The fate of the 2020 Tokyo Olympics hangs very much in the balance, even though the IOC and Japanese organizers have rescheduled the event for the summer of 2021 in the wake of the global pandemic.
It wasn’t a decision the IOC or Japanese organizers took lightly, but it was unavoidable under the circumstance of a global pandemic with all the uncertainty it entails. Local Japanese reports estimate the cost in the billions of dollars, with most of the expenses borne by Japanese taxpayers.
As it is, the Tokyo Olympics, officially known as the Games of the XXXII Olympiad, will be held in the same time slot reserved for this year’s Games – in the summer of 2021 between July 24 and August 8. Meanwhile, the Paralympics are set to get underway from August 24 to September 5. And the Olympic clock, which was adjusted on March 31, now reflects the new anticipated start dates in Tokyo.
Olympics are a dream come true for athletes, sports fans, and fans of betting on sports. Sports fans are embarrassed for choice with the sheer volume of sports that feature on the calendar of events Not for nothing, the Tokyo Games were the biggest event of the year to be affected by the new and unfamiliar deadly virus, after almost every single major sporting league and event in Europe, Asia and North America was suspended or canceled in March.
At the time, Japan’s Prime Minister Shinzo Abe, Japanese organizers and the International Olympic Committee (IOC) agreed to reschedule the Games was the responsible and appropriate decision in the wake of the global pandemic, issuing a joint statement to that effect.
“In the present circumstances and based on the information provided by the WHO today, the IOC President and the Prime Minister of Japan have concluded that the Games of the XXXII Olympiad in Tokyo must be rescheduled to a date beyond 2020 but not later than summer 2021, to safeguard the health of the athletes, everybody involved in the Olympic Games and the international community.”
The statement gave a message of hope and optimism for the future as well, in which the Tokyo Games were served up as a ‘beacon of hope to the world during these troubled times.’
Indeed, the Olympic flame, which had only just arrived in Japan at the time, was put on display for all to see. Slated to burn brightly in Tokyo as a metaphorical “light at the end of the tunnel.”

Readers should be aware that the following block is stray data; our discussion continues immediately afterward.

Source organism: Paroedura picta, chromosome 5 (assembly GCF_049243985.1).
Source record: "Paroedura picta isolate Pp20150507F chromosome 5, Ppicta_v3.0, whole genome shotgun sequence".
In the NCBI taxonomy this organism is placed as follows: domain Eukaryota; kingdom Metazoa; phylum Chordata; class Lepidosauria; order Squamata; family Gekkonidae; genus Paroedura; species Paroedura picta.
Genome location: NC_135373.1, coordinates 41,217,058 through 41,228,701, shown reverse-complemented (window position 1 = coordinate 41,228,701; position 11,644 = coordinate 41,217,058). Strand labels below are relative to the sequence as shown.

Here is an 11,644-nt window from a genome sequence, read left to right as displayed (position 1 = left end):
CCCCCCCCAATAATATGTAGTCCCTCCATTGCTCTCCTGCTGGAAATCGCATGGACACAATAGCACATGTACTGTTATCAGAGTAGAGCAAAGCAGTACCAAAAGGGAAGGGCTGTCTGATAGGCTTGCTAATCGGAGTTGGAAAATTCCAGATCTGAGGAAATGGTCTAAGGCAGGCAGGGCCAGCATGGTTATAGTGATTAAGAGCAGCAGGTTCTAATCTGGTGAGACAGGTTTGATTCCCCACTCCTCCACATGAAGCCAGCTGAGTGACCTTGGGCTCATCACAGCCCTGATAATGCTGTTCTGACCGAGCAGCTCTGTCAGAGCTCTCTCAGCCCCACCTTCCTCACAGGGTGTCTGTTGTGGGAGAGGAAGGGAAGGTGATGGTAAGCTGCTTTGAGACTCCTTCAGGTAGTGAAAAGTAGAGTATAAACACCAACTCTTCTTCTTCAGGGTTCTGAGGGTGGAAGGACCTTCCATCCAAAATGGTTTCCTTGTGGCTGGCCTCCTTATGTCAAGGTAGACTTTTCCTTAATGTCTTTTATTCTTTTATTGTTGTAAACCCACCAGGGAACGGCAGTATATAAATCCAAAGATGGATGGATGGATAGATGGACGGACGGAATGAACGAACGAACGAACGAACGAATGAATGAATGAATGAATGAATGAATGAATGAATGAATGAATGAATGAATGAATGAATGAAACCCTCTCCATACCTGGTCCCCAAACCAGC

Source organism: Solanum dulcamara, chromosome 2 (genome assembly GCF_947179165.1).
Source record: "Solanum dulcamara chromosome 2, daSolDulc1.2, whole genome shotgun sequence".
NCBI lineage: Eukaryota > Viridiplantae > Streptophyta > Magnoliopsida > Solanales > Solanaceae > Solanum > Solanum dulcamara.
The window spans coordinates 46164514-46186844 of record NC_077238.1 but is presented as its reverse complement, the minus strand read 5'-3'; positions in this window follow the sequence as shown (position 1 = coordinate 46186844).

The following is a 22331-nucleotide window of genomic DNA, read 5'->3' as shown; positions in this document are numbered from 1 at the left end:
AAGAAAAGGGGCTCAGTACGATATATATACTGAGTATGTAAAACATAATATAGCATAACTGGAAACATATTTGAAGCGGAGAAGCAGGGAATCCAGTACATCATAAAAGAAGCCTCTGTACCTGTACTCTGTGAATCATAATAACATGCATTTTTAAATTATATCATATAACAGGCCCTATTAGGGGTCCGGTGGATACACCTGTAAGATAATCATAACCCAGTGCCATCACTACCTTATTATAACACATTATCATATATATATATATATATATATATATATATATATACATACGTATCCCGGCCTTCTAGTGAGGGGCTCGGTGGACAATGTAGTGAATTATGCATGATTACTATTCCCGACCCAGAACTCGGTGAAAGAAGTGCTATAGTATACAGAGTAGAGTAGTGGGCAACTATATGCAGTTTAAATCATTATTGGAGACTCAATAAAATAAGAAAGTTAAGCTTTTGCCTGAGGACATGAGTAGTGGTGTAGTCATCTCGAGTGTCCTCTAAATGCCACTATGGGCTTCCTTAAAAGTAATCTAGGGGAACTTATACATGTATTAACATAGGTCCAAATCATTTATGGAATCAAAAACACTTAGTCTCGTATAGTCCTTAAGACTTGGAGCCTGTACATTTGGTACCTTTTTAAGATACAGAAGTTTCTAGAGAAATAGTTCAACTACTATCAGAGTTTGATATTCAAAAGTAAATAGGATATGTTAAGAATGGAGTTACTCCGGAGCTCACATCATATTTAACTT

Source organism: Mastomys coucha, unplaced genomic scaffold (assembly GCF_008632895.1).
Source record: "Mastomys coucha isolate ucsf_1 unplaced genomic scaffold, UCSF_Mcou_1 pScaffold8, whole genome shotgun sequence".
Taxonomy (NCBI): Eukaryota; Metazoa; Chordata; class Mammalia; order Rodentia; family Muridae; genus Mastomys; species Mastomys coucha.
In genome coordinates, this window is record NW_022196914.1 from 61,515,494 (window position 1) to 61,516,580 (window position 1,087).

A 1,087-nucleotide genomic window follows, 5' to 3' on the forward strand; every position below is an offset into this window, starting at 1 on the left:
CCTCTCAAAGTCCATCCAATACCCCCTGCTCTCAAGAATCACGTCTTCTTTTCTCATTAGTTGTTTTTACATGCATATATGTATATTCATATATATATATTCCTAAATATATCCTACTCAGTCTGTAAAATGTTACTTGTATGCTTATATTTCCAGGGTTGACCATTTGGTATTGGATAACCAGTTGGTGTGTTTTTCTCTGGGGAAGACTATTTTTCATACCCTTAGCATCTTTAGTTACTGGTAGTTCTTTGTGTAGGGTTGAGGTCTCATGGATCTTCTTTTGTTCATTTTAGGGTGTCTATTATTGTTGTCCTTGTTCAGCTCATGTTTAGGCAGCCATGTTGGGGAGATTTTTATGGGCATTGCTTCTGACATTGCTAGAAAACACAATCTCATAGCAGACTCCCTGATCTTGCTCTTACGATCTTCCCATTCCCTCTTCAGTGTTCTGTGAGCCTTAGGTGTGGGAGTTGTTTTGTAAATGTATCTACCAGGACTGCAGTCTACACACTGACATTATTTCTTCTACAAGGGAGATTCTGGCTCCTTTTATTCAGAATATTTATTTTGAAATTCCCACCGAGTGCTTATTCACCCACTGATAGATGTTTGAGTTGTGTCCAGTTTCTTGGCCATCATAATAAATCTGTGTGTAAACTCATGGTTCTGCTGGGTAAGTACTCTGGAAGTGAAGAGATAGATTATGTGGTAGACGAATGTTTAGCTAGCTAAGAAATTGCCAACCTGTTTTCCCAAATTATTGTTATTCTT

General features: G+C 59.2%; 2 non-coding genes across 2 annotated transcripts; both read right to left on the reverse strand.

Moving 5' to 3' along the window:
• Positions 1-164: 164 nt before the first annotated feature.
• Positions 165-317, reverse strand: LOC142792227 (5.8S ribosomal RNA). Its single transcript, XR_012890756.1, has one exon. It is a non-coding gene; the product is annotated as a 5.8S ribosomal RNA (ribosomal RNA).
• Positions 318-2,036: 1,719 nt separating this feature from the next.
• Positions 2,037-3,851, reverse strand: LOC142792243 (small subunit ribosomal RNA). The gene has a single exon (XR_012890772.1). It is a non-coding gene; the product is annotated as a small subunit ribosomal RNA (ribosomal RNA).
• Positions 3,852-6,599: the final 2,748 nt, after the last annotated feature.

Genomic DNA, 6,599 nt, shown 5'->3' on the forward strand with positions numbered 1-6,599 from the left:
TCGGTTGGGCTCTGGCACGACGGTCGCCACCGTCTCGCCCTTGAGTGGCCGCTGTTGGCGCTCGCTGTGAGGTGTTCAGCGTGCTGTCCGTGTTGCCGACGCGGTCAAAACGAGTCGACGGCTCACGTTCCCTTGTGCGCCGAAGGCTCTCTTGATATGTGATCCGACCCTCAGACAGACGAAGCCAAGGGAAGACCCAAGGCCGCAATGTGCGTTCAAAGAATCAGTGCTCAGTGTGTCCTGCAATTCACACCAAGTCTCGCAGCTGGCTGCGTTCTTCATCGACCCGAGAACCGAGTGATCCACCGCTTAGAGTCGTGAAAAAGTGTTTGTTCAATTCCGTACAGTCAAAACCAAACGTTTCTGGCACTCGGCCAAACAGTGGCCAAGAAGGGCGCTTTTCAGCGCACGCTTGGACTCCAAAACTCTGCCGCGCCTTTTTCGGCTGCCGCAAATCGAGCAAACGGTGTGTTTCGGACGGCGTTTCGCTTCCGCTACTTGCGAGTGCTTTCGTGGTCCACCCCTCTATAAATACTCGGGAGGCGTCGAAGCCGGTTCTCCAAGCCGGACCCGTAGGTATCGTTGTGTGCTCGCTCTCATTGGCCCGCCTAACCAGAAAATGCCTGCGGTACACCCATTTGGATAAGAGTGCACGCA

However, that decision was quickly reversed and the Olympic flame was moved to an undisclosed area, in order to discourage mass gatherings following a state of emergency declaration in Japan a few weeks later.
The dire situation prompted Tokyo Games CEO Toshiro Muto to cast doubt then on the Olympics going ahead next summer. “I don’t think anyone would be able to say if it is going to be possible to get it under control by next July or not,” Muto said. “We’re certainly are not in a position to give you a clear answer.”
Today, several months on from the peak of the global pandemic, many governments are now relaxing the various lockdown measures that were implemented within their jurisdictions, in an attempt to contain and slow down the spread of the deadly virus. Keen to get back to normal life and start removing the stringent virus-mandated lockdowns that have led to substantial economic and social loss.
And yet: the future of the Olympic Games remains uncertain. Epidemiologists are sounding about a possible resurgence of Covid-19 cases. So-called second wave of the global pandemic, overwhelming the planet with even more devastating consequences than the first wave that spread rapidly in February and March 2020.
In such an eventuality, the prospect of canceling the Games outright is very much real. The cost of rescheduling the Tokyo Games already has been massive. Outright canceling the games would be catastrophic.
IOC President Thomas Bach along with Japan’s organizing committee President Yoshiro Mori have both ruled out another delay, saying the Olympics will be canceled if they can’t open on July 23, 2021.